“Severe hypoglycemia is an extremely scary experience”

Anders was diagnosed with type 1 diabetes when he was fifteen months old. Now twenty-two, he must manage the constant challenges of the disease. His father, Finn, recalled when Anders experienced severe hypoglycemia, and acknowledged the constant fear of it happening again.

Since he was seven years old, Anders has had an insulin pump to improve management of insulin injections. It accompanies constant monitoring of blood glucose levels to maintain glycemic control and good health Anders must continually adapt to ever-changing insulin needs dictated by his blood glucose levels, food intake, exercise, sickness, and prior insulin injections.

“It is really difficult. After twenty years of living with type 1 diabetes, managing blood glucose levels is still a lot of guessing.”

When his blood glucose levels crashed unexpectedly, Anders experienced severe hypoglycemia. Onset of severe hypoglycemia was unpredictable despite diligent management of blood glucose levels by Anders and his parents.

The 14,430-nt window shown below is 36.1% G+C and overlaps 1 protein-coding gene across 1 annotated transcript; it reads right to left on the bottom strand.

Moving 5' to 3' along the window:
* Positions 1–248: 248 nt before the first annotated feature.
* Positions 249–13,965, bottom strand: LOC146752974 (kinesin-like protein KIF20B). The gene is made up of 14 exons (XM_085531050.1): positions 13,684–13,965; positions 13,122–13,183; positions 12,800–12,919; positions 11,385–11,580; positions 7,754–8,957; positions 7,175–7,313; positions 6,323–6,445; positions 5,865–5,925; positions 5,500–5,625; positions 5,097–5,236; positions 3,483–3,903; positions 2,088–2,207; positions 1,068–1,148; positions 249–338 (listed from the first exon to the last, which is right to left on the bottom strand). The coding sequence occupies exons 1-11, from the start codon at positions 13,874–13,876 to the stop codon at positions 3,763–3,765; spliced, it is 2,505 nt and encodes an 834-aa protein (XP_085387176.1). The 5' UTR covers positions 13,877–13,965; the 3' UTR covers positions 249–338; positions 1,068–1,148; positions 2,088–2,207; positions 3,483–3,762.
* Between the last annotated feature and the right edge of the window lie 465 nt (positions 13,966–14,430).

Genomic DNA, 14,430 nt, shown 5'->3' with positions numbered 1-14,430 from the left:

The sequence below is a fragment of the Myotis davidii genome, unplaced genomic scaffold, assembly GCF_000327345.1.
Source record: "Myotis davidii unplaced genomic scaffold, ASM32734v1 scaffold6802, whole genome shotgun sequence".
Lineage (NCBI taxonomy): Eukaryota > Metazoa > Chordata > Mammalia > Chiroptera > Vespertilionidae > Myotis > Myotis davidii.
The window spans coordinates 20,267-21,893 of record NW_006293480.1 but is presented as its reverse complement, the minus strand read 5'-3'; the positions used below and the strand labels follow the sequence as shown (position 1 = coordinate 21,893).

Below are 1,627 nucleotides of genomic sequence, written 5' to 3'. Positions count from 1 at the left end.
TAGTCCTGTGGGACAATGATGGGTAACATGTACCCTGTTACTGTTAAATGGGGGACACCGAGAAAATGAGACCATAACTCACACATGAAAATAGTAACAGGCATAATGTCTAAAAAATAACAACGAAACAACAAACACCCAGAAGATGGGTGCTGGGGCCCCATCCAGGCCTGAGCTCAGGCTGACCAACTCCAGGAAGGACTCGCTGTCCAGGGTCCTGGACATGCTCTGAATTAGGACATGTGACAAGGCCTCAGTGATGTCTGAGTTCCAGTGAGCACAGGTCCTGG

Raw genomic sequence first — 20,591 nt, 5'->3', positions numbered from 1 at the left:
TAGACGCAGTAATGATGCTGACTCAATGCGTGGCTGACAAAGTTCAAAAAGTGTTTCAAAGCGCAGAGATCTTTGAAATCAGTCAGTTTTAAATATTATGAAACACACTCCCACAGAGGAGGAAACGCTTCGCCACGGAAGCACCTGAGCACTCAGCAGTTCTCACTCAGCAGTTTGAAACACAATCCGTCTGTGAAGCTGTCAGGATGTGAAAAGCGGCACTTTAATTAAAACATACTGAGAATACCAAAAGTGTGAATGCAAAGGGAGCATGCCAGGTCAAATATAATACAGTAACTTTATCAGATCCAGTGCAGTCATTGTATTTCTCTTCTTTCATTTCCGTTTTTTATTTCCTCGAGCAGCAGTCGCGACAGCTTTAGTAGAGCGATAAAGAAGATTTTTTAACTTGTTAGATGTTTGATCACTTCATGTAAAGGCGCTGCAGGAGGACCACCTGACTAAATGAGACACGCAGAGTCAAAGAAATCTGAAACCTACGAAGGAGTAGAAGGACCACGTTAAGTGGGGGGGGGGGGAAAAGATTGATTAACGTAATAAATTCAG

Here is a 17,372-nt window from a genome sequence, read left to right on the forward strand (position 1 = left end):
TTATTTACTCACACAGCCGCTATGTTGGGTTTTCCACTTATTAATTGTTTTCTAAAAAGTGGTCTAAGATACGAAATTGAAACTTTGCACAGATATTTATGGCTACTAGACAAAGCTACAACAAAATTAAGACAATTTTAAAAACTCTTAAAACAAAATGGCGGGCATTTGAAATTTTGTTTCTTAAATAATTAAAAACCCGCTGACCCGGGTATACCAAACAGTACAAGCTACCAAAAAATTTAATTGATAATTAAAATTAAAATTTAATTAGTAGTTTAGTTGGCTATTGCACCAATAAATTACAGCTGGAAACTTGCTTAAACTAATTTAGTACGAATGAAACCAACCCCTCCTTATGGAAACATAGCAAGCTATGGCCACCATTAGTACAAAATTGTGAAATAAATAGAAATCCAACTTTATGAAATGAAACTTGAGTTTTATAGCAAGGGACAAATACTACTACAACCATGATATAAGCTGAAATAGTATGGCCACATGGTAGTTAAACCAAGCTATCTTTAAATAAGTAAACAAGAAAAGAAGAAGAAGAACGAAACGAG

“I don’t need anyone’s pity, but I need to explain the fear that is involved.”

Finn described what it was like when Anders, as a small child, had a severe hypoglycemic event.

“My son started shaking. Then out comes this uncontrolled primal screaming, in a different voice that I could not recognize as his. My wife and I could not get into contact with him. We really believed he was going to die.”

Finn recalls having a glucagon rescue kit, but never using it. “In this panic, it was not possible to remember what to do or to read the instructions,” said Finn. “The emergency kit required a complicated preparation process. Instead, we would dab honey in Anders’s mouth, try to get him to drink juice, and call emergency medical service.”

“These were the most terrible moments of my life. After one time, I never wanted it to happen again.”

Unfortunately, Anders has experienced severe hypoglycemia multiple times. It remains one of the most feared challenges of living with his type 1 diabetes.


A rescue option to feel safer

Today, Anders is a university student and lives on his own. Having a ready-to-use rescue treatment is appealing to both Anders and Finn.

“Diabetes affects me all the time, and I have to think about it no matter what I do.”

“Even with continuous glucose monitoring and an insulin pump, it is important to have rescue with you all the time. A rescue pen could be a great aid, in all occasions. It would certainly make us feel safer.”